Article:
The current AI boom, from Bing and Midjourney, relies on free access to training data, much of it scraped from the web and often protected by copyright. The use of this data has led to both criticism and lawsuits, particularly in the art world, with rights owners arguing that their work is being exploited without their permission.
Some of the AI world’s biggest players, like OpenAI, have avoided scrutiny by simply refusing to detail the data used to create their software. But legislation proposed in the EU to regulate AI (the long-building and far-reaching AI Act) could force companies to disclose this information, according to reports from Reuters and Euractiv.
The amendment was reportedly a late addition to the draft AI Act
Reuters says late amendments to the AI Act, which was approved in draft form by legislators earlier this week, will require “companies deploying generative Al tools, such as ChatGPT ... to disclose any copyrighted material used to develop their systems.” Earlier this month, Euractiv reported on the same provision, saying companies would have to “make publicly available a summary disclose the use of training data protected under copyright law.” Reuters, citing “sources familiar with the discussions,” says the amendment was “a late addition drawn up within the past two weeks.”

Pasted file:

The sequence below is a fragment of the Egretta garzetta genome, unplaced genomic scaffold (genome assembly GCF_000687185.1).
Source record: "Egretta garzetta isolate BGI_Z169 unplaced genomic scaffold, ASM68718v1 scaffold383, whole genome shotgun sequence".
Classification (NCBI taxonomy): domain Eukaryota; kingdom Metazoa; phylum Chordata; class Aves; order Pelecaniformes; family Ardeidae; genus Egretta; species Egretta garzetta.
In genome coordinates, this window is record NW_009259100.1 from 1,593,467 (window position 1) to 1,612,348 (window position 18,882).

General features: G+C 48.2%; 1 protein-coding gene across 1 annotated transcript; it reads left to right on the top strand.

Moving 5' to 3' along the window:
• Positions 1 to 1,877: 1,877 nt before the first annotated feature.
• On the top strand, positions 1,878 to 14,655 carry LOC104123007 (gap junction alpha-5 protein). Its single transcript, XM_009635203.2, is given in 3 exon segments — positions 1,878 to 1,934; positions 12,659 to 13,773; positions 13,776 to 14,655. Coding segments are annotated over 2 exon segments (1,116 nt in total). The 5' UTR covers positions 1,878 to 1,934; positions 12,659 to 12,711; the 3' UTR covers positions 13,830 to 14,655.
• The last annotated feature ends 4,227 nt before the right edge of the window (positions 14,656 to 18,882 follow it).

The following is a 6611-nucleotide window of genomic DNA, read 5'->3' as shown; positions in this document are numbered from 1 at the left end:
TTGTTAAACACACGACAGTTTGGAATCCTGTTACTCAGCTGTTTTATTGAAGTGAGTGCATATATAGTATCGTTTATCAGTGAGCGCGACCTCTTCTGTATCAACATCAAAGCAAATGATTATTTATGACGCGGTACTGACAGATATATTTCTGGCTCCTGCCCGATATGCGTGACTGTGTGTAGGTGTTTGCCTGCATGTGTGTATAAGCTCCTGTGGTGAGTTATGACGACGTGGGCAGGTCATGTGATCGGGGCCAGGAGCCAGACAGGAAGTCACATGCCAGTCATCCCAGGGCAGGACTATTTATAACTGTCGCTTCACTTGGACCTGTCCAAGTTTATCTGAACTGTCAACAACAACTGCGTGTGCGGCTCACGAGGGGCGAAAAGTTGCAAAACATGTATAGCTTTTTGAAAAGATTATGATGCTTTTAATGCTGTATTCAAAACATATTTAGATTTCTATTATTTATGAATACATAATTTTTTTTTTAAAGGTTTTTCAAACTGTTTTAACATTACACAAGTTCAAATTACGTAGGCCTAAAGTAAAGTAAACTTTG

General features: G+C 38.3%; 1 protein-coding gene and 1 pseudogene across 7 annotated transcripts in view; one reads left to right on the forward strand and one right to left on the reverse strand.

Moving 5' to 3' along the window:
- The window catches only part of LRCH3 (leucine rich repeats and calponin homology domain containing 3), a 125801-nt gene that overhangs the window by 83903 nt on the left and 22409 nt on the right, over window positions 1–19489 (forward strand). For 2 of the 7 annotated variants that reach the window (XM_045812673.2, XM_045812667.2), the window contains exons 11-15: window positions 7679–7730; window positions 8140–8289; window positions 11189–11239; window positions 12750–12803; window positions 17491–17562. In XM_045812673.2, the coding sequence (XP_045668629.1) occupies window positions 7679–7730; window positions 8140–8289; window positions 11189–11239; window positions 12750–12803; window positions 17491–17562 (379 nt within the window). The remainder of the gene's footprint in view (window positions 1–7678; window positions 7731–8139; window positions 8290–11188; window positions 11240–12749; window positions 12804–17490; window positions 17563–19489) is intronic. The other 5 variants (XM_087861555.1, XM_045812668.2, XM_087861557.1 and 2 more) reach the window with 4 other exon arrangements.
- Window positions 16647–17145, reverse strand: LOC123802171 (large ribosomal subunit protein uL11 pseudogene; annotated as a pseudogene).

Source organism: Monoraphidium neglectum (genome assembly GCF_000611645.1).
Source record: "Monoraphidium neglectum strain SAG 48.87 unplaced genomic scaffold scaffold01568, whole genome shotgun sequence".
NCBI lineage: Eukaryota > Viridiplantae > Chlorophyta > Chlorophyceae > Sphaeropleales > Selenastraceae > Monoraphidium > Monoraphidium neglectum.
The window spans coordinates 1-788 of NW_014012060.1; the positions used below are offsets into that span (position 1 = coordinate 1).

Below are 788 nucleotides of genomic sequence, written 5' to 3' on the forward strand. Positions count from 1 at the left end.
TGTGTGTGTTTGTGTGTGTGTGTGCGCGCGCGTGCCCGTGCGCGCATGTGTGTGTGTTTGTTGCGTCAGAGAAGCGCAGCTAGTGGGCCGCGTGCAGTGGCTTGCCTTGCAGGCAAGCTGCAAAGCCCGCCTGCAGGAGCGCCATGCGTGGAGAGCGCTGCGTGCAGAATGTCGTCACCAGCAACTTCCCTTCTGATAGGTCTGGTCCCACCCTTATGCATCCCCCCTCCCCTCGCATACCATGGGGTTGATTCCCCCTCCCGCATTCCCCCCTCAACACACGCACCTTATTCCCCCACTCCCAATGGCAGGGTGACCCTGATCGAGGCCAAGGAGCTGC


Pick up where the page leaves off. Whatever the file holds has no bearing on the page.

The details of this requirement are unknown, and the law may change during the coming closed-door negotiations, known as trilogues, needed to finalize the act. But if AI companies are forced to disclose the sources of their training data, it could open the door to numerous lawsuits that would affect some of the biggest names in tech.
Already, companies like Getty Images are suing image-generating AI for scraping their data without permission, while there are a small number of class action lawsuits targeting image- and code-generating AI. However, the biggest name in AI today — OpenAI, maker of ChatGPT, GPT-4, and DALL-E and the power behind Microsoft’s AI push — is extremely secretive about its data sources. The reported legislation could change this, giving evidence for lawsuits and leverage to discussions between organizations like media companies, whose data is being used and referenced by numerous chatbots.
Although the potential impact of the law will depend on its details, the rest of the EU’s AI Act is certain to have similarly broad effects on the fast-changing AI landscape.
The act will classify AI systems based on their perceived risk and require the companies responsible for building the most impactful tools to disclose important data about safety, interpretability, performance, and so on. As with previous tech regulation pushed by the EU, the AI Act will undoubtedly have a global effect on how tech companies do business. Lawmakers in the EU will continue to discuss details of the act throughout the year, though compliance for companies will likely not come into force until 2025 or later.